WASHINGTON -- U.S. military mother Cindy Sheehan, whose vigil outside President George W. Bush's Texas ranch drew attention to the anti-war movement, was arrested on Monday at a White House sit-in after she refused to obey police orders to leave.
Anti-war protester, and mother of a son who was killed in Iraq, Cindy
Sheehan is arrested in front of the White House by U.S. Park Police
during a protest in Washington September 26, 2005. REUTERS/Molly Riley
Civil Resistance at the White House
September 26, 2005
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Sheehan, whose son Casey was killed in combat in Iraq last year, was one of some 200 protesters who sat in circles on the sidewalk along the White House compound's northern edge, purposely courting arrest. Hundreds more rallied in Lafayette Park, across Pennsylvania Avenue from the executive mansion.
Sheehan was the first of several dozen to be taken into custody, said Bill Dobbs, a spokesman for the group United for Peace and Justice, an anti-war coalition involved in the demonstration.
The crowd, which had earlier swarmed around Sheehan in support, booed the police vans meant to hold detainees and chanted "The whole world's watching" as arrests proceeded.
Those arrested were charged by the U.S. Park Police with demonstrating without a permit, a misdemeanor that carries a $50 fine.
Other slogans ranged from "Mothers say no to war" and "Liar, liar, Iraq's on fire" to "War is terrorism with a bigger budget."
"It's a very powerful protest to tell the Bush administration to end the war in Iraq," Dobbs said.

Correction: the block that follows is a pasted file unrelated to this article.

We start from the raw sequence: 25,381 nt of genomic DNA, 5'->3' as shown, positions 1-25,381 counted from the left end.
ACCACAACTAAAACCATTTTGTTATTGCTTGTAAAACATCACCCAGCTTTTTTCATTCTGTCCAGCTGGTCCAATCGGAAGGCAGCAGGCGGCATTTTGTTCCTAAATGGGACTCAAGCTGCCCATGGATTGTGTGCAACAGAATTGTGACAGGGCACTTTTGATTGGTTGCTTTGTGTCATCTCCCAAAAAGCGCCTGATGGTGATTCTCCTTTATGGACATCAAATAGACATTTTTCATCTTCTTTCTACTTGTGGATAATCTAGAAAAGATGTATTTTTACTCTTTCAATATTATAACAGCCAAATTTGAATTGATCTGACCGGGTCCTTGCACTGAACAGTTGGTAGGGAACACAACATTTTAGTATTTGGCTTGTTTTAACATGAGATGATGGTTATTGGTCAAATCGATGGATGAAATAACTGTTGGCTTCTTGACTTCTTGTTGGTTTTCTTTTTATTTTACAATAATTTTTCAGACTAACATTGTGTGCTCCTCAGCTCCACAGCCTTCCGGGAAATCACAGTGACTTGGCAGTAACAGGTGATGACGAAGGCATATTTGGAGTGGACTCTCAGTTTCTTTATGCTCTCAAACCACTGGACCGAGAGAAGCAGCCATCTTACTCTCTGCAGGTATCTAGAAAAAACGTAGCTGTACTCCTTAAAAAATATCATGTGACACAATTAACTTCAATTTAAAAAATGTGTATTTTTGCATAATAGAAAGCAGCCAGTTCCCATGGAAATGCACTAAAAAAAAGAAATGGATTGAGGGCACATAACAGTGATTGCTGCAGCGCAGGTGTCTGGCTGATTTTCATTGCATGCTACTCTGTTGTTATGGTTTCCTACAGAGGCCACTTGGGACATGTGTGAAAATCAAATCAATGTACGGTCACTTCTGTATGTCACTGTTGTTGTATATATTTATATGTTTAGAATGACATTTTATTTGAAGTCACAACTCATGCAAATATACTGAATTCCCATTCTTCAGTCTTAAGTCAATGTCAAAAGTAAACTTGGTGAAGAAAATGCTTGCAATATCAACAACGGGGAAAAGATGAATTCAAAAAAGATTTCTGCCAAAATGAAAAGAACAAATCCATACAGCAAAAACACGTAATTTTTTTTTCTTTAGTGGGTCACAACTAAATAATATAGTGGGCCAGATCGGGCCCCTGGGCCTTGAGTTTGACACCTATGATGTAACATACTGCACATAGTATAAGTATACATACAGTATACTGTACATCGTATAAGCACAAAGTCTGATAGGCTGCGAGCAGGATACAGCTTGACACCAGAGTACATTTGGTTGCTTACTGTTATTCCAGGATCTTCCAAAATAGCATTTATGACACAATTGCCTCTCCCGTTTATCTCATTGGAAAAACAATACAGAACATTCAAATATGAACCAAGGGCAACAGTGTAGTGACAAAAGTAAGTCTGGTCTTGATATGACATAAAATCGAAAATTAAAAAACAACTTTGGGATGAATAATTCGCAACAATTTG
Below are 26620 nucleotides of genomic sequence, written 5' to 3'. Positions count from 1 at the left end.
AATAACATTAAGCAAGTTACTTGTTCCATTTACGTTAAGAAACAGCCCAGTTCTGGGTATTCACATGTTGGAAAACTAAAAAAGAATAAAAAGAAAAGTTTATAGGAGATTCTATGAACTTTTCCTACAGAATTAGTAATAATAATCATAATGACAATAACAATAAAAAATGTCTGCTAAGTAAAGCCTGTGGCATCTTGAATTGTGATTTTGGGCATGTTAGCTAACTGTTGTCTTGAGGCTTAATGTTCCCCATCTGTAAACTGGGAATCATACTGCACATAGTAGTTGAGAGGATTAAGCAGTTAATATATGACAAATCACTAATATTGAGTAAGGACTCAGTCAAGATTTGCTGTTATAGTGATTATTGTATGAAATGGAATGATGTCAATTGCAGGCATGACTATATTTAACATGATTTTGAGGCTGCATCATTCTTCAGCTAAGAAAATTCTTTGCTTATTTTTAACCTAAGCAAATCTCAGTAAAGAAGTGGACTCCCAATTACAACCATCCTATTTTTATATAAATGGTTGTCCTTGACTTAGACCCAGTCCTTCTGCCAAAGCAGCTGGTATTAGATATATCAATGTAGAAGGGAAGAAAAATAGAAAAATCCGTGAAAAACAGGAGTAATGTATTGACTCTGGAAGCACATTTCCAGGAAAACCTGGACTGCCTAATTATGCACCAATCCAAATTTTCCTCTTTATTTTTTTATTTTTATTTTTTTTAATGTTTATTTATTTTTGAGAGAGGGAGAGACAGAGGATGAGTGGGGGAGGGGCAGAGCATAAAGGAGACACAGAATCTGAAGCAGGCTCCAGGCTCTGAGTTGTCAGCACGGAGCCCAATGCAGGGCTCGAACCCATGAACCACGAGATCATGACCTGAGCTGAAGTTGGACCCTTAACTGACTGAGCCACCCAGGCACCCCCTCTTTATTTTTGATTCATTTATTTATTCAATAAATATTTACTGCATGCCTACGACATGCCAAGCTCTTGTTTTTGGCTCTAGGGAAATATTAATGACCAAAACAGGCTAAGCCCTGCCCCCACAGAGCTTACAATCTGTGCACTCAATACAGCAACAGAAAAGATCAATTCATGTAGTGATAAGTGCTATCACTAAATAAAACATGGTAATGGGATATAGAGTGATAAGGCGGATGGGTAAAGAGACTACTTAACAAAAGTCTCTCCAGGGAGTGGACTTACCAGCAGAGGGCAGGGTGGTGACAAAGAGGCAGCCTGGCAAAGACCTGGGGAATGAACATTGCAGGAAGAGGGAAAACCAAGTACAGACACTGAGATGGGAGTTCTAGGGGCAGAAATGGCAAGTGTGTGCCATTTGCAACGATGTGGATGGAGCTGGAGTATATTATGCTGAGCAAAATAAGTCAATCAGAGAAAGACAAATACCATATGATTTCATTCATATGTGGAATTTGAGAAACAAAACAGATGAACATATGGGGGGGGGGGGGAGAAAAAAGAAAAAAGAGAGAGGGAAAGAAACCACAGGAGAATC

INSIDE THE GATES
Inside the White House, presidential spokesman Scott McClellan parried questions about the protest going on just beyond the gates.
Bush is "very much aware of the people here who have come to Washington, D.C., some to express support for the steps that we're taking and a number of others that have expressed a different view," McClellan said. "It's the right of the American people to peacefully express their views."
Sheehan camped out for much of August outside Bush's ranch in Crawford, Texas, demanding a meeting with the president. Bush, who met with Sheehan in 2004 after her son was killed, refused to meet with her a second time, but her rallies there drew hundreds of people.
Monday's protests were part of three days of anti-war actions in Washington, including a demonstration on Saturday that drew more than 100,000 people.
Earlier on Monday, 41 people were arrested by Pentagon Force Protection Agency police during an anti-war protest outside the huge U.S. military headquarters in Arlington, Virginia, said Pentagon spokeswoman Cheryl Irwin.
The protest took place outside the Pentagon subway train stop used by thousands of commuters and Pentagon employees daily and near a main entrance to the building.
Irwin said the protesters were charged with disorderly conduct and impeding the entering and exiting of the Pentagon, taken to a processing facility and released with court dates.
Additional reporting by Will Dunham
Copyright 2005 Reuters Ltd